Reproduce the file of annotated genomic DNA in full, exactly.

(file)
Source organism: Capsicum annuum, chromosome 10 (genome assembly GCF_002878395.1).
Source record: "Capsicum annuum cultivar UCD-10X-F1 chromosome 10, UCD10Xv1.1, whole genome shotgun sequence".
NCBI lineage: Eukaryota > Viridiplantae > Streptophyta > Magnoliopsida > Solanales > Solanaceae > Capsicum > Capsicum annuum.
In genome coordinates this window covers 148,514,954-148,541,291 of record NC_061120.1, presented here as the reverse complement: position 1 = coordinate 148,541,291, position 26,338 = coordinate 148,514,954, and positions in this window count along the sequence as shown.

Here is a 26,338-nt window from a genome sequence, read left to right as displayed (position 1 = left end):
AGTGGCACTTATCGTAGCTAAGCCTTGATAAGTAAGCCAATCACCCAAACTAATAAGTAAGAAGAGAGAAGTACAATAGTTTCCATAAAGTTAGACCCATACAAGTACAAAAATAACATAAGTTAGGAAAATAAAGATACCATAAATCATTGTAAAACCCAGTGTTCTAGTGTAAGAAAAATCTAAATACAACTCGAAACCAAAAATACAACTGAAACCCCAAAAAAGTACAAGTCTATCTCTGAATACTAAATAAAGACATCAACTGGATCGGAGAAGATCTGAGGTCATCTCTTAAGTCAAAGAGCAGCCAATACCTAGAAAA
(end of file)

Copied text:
Source organism: Capsicum annuum, chromosome 10 (genome assembly GCF_002878395.1).
Source record: "Capsicum annuum cultivar UCD-10X-F1 chromosome 10, UCD10Xv1.1, whole genome shotgun sequence".
NCBI lineage: Eukaryota > Viridiplantae > Streptophyta > Magnoliopsida > Solanales > Solanaceae > Capsicum > Capsicum annuum.
In genome coordinates this window covers 148,514,954-148,541,291 of record NC_061120.1, presented here as the reverse complement: position 1 = coordinate 148,541,291, position 26,338 = coordinate 148,514,954, and positions in this window count along the sequence as shown.

Here is a 26,338-nt window from a genome sequence, read left to right as displayed (position 1 = left end):
AGTGGCACTTATCGTAGCTAAGCCTTGATAAGTAAGCCAATCACCCAAACTAATAAGTAAGAAGAGAGAAGTACAATAGTTTCCATAAAGTTAGACCCATACAAGTACAAAAATAACATAAGTTAGGAAAATAAAGATACCATAAATCATTGTAAAACCCAGTGTTCTAGTGTAAGAAAAATCTAAATACAACTCGAAACCAAAAATACAACTGAAACCCCAAAAAAGTACAAGTCTATCTCTGAATACTAAATAAAGACATCAACTGGATCGGAGAAGATCTGAGGTCATCTCTTAAGTCAAAGAGCAGCCAATACCTAGAAAA